And yeah, there are some in that post that I find a bit “off,” like “If you need to refresh your PowerPivot workbooks more than once a day, then you likely need to find a different BI solution to display your data.” Or my personal favorite: recommending that you set your Excel workbooks to refresh on open (which in our experience leads to absolutely unacceptable load times – as long as one minute while the user waits – and positively crushing server loads). We at P3 Adaptive strongly disagree with those two pieces of advice, for sure.
But it turns out, I think the Microsoft support engineer (Rick A.) is overall correct, and has a great point: you really SHOULDN’T use unsupported third-party refresh tools!
Does it surprise you to hear that, since P3 Adaptive (and I personally) are partners in the development of the Power Update product? Well brace yourself…
…Aha! Power Update Absolutely IS Supported!
Example: “Hyper-Productivity Tool” Slack is Supported by the Company
Who Built It, Not By Microsoft – Just like Power Update!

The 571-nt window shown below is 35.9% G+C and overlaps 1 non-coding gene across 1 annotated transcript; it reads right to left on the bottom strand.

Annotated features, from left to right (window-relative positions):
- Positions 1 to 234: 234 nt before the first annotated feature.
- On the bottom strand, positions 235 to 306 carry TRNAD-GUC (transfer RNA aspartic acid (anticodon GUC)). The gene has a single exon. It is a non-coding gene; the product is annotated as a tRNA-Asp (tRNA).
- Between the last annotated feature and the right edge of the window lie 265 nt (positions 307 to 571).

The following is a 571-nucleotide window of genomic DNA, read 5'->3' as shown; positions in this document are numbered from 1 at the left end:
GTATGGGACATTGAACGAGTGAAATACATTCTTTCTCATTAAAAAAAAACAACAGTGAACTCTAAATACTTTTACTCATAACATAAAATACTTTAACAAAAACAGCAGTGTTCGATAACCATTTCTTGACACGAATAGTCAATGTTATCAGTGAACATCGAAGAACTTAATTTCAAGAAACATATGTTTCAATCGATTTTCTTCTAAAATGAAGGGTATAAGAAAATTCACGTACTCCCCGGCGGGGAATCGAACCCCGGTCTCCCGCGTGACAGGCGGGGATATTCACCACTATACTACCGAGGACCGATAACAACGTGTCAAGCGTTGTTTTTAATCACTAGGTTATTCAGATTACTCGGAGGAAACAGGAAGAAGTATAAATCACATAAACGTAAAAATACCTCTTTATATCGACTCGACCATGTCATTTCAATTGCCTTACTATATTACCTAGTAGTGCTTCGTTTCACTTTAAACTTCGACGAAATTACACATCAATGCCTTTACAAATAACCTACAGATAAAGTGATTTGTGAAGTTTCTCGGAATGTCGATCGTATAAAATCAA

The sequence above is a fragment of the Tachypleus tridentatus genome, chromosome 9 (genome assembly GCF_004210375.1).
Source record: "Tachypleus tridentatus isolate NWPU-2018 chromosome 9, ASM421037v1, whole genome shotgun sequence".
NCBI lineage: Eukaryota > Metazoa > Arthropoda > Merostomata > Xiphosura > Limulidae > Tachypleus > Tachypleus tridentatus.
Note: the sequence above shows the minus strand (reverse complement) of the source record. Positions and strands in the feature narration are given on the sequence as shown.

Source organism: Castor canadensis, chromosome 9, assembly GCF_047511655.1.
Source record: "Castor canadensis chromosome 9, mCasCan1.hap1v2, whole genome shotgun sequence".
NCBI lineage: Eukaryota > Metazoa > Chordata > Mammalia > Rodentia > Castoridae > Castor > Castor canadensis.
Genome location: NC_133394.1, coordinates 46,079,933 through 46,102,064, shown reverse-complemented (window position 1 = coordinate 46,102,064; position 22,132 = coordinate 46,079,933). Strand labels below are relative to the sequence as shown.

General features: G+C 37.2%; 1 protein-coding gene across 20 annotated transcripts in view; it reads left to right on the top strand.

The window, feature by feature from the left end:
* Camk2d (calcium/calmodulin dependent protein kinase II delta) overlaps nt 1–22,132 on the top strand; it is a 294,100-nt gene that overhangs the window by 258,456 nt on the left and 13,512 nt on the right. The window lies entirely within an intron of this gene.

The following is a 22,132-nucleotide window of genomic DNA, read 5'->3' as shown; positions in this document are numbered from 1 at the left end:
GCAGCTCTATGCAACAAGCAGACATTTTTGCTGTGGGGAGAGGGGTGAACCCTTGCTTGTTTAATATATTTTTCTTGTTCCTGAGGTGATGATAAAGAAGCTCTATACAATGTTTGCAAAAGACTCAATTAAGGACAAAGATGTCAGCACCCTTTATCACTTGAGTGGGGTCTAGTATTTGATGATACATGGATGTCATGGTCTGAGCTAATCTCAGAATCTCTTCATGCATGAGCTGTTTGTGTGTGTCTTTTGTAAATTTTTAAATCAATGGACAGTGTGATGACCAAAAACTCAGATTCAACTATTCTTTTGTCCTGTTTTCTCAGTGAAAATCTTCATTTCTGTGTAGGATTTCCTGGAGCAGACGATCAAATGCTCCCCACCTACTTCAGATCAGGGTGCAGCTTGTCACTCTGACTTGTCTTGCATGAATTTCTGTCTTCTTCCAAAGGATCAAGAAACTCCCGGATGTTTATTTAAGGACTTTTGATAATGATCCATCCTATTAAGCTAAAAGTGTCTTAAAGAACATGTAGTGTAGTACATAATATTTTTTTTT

The more I thought about it, the more I realized that the TechNet post wasn’t even about Power Update. Why? A few reasons:
The only interaction between Power Update and SharePoint is via the File Upload API’s – and those certainly ARE supported by Microsoft. Power Update is primarily a Windows app actually – one that makes your SharePoint life much better, but 99% of the action happens on Windows – it keeps the heavy lifting out of SharePoint altogether (even though the results do “land” on SharePoint of course).
Power Update heavily REDUCES strain on SharePoint servers, rather than increasing it. Seriously your SharePoint farm will run MORE reliably with Power Update handling the refresh duties, even if your workbooks are only “once per day” refresh, because it takes all of the intensive work off of your SharePoint farm and runs it on cheap desktop hardware.
So, What IS that TechNet Post About? DB-Hacking Scripts.